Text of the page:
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UE-GE National Contract Negotiations



Week of 6.19:
Saturday, 6.24
Friday, 6.23
Thursday, 6.22
Wednesday, 6.21
Tuesday, 6.20
Monday, 6.19

Large Table:
Thursday, 6.15
Wednesday, 6.14
Tuesday, 6.13
Thursday, 6.8
Wednesday, 6.7
Tuesday, 6.6
Thursday, 6.1
Wednesday, 5.31
Tuesday, 5.30
UE's Opening Statement
(full text)

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UE has represented thousands of General Electric employees under a UE-GE national contract since 1938.

We are one of only two unions holding a national agreement with GE.

There are 14 unions with GE members which have joined together in the Coordinated Bargaining Committee (CBC) of GE unions.

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Thursday, June 15th

UE Negotiators
Finish Presenting
Union Demands

Hovis: 'GE employees have earned a fair and balanced contract ...'

On the final day of the first phase of negotiations, the UE committee completed its presentation of the union’s demands. Meeting for the last time with GE bargainers as a committee, the union representatives offered their individual thoughts on the key issues to be addressed by an agreement. And GE’s chief spokesperson reiterated the company’s theme of "flexibility."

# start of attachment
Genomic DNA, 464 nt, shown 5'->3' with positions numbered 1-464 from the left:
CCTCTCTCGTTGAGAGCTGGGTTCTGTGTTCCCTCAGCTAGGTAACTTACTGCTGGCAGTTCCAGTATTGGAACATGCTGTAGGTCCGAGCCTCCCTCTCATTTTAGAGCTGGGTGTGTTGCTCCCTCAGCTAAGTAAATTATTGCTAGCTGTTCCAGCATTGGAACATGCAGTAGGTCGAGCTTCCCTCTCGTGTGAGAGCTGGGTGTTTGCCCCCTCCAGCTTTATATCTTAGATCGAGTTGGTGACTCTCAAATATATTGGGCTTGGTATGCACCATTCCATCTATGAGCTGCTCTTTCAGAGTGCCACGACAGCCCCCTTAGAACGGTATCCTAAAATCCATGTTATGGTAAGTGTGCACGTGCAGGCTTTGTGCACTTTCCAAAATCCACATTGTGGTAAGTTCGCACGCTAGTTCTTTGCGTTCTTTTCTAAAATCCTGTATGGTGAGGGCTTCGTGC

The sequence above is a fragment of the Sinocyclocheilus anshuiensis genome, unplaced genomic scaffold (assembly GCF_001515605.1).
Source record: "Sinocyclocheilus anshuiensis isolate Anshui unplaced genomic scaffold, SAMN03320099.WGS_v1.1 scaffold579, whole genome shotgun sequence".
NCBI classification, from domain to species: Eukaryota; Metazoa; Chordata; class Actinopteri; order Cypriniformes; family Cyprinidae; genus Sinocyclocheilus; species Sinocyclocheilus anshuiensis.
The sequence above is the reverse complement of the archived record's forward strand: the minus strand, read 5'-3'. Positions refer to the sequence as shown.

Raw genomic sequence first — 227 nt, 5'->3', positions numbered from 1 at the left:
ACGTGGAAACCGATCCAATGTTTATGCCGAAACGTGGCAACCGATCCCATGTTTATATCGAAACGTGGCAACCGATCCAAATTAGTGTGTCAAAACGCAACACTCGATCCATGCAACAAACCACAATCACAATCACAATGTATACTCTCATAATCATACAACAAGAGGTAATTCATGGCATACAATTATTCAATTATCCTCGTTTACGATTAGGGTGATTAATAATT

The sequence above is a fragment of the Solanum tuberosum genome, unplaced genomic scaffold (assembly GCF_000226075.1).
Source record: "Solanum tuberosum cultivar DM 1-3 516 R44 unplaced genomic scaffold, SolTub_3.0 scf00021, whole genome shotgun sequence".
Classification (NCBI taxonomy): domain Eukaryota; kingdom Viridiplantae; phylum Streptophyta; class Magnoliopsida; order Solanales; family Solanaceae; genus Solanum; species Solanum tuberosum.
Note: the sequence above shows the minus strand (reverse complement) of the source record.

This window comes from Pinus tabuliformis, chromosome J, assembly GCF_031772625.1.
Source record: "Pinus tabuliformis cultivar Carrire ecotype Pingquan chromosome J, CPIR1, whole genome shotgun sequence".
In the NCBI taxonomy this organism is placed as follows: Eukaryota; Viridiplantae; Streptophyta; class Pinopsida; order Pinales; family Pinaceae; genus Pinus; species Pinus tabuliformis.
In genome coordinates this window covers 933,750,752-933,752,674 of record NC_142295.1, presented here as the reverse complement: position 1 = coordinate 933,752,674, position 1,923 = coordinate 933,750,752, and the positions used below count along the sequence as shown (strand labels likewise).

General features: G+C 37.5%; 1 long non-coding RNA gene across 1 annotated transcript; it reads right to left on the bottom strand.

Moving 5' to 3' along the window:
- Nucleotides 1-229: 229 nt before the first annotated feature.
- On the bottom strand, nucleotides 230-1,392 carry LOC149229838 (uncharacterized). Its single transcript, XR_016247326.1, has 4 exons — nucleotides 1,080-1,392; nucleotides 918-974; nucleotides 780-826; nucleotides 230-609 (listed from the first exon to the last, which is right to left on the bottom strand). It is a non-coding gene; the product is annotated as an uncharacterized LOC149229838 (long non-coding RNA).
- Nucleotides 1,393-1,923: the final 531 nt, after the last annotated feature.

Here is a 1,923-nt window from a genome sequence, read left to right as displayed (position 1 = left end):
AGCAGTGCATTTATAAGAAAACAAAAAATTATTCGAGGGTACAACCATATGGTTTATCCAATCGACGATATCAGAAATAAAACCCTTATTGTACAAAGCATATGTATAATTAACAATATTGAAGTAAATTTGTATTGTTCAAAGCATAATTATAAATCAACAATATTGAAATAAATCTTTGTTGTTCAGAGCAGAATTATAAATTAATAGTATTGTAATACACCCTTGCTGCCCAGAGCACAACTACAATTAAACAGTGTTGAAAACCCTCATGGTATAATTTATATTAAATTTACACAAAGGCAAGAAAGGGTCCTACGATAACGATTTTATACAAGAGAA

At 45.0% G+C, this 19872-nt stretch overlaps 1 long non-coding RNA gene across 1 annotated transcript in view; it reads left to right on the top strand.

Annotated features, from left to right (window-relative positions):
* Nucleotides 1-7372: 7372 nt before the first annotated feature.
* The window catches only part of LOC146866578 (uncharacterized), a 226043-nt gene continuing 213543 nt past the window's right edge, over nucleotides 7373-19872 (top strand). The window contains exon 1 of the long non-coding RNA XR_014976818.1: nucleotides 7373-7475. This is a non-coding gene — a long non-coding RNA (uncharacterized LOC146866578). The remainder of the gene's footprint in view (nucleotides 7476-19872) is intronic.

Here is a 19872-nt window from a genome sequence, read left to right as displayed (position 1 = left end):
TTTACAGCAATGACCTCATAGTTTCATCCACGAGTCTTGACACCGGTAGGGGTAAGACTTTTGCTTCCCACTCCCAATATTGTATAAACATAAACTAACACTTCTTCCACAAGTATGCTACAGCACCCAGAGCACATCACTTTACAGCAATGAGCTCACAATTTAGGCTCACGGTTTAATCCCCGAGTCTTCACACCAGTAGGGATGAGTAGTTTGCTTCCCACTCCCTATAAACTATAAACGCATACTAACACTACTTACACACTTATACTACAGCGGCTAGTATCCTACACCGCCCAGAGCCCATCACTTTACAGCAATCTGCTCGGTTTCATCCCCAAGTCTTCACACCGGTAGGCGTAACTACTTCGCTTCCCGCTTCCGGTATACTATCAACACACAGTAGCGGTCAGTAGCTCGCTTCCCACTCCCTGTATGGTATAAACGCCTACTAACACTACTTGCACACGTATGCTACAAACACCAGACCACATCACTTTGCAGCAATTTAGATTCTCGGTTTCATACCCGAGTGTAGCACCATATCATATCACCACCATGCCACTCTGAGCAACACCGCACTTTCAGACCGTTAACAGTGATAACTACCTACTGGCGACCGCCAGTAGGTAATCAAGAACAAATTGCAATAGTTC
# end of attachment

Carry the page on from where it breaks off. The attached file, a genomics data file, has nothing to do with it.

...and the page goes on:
The UE committee began its work with proposals for improvement in the language in Article VII. First, the union proposed continued accumulation of service credits of up to two years for absences due to compensable illness and injury, and up to 18 months for layoffs. This is proposed, explained Stephen Tormey, secretary of the UE-GE Conference Board, as both an economic benefit and a job security proposal. Patrick Rafferty, Local 506, described for the company that many victims of the company’s layoffs have experienced additional hardship as a result of GE’s application of the present rules. These same workers were also punished by the "continuing absence" rule in Article VII, which the union said should be eliminated.